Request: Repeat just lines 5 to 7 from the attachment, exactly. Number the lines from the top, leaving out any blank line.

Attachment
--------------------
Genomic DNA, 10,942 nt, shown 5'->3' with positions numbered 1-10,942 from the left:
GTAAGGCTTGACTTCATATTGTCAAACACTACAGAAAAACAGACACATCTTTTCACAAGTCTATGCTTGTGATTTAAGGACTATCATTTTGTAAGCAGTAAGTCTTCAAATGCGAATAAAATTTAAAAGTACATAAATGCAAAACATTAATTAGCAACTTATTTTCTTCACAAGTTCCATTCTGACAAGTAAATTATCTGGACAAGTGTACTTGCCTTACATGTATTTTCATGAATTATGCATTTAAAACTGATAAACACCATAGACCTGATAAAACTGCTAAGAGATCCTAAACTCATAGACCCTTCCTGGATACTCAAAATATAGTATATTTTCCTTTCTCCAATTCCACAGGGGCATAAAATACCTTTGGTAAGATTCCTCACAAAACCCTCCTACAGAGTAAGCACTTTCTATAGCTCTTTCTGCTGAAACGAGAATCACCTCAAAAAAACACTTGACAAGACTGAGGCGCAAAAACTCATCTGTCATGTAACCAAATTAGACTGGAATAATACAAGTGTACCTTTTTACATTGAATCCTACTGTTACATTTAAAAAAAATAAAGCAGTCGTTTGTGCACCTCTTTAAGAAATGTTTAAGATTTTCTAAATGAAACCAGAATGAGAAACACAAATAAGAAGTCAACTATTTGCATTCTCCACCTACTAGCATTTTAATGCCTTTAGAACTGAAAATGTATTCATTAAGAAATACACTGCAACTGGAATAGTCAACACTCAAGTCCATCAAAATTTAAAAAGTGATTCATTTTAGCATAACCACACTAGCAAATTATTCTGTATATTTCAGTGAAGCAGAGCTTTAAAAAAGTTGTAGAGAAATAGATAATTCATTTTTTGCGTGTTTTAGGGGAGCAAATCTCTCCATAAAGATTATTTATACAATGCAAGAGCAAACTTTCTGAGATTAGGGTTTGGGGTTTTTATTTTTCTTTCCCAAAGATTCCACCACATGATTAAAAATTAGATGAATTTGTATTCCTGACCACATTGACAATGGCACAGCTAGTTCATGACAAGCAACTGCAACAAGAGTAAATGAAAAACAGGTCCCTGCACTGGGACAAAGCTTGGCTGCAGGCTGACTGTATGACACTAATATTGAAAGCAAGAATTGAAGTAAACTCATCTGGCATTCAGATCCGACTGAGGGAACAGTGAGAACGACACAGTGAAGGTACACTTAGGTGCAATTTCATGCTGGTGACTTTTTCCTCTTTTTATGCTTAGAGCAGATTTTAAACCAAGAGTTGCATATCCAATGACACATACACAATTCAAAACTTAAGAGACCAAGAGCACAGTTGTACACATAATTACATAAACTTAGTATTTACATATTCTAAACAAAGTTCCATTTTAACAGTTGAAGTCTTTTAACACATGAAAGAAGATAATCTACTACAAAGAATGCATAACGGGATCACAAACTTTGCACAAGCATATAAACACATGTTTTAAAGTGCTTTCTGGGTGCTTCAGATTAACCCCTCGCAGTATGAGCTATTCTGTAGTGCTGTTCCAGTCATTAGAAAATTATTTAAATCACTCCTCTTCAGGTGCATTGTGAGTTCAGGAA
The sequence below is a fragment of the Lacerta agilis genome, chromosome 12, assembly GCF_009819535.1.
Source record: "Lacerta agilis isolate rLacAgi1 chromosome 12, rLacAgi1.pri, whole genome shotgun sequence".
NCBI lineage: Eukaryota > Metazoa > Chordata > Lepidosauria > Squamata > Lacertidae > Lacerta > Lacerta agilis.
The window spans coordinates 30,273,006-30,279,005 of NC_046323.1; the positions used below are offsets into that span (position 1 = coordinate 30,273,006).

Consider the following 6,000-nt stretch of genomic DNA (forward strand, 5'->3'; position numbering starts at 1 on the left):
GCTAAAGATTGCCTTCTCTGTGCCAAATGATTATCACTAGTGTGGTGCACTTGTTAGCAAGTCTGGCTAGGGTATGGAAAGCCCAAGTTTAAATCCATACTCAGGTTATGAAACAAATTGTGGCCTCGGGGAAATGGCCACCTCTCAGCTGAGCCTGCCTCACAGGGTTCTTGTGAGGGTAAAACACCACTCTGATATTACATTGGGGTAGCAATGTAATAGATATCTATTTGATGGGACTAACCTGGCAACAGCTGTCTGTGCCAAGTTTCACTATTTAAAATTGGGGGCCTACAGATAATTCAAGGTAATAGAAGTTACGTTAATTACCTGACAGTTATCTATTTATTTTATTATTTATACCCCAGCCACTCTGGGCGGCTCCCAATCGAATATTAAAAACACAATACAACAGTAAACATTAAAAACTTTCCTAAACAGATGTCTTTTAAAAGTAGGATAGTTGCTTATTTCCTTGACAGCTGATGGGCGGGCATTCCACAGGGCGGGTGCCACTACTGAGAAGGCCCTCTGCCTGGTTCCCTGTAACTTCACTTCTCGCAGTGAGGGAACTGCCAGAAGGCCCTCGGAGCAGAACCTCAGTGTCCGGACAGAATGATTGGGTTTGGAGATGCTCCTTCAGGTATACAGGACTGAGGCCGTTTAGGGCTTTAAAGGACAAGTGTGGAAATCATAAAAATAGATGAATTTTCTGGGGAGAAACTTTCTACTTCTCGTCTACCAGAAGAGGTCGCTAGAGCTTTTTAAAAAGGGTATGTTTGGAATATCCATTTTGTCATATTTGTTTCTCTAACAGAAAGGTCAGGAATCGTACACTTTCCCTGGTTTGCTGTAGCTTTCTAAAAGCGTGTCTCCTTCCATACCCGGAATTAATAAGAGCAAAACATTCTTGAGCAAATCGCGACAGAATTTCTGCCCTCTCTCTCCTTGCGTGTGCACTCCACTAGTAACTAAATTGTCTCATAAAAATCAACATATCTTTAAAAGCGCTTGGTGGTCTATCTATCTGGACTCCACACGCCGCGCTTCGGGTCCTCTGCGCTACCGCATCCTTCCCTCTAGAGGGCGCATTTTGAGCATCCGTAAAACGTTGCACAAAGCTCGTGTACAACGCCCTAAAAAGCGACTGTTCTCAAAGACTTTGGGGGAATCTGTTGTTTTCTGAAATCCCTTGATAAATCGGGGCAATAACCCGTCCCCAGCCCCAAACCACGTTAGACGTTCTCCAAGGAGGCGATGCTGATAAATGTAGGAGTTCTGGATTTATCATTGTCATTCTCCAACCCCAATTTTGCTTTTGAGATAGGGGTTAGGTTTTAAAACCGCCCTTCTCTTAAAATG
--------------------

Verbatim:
NCBI lineage: Eukaryota > Metazoa > Chordata > Lepidosauria > Squamata > Lacertidae > Lacerta > Lacerta agilis.
The window spans coordinates 30,273,006-30,279,005 of NC_046323.1; the positions used below are offsets into that span (position 1 = coordinate 30,273,006).

Consider the following 6,000-nt stretch of genomic DNA (forward strand, 5'->3'; position numbering starts at 1 on the left):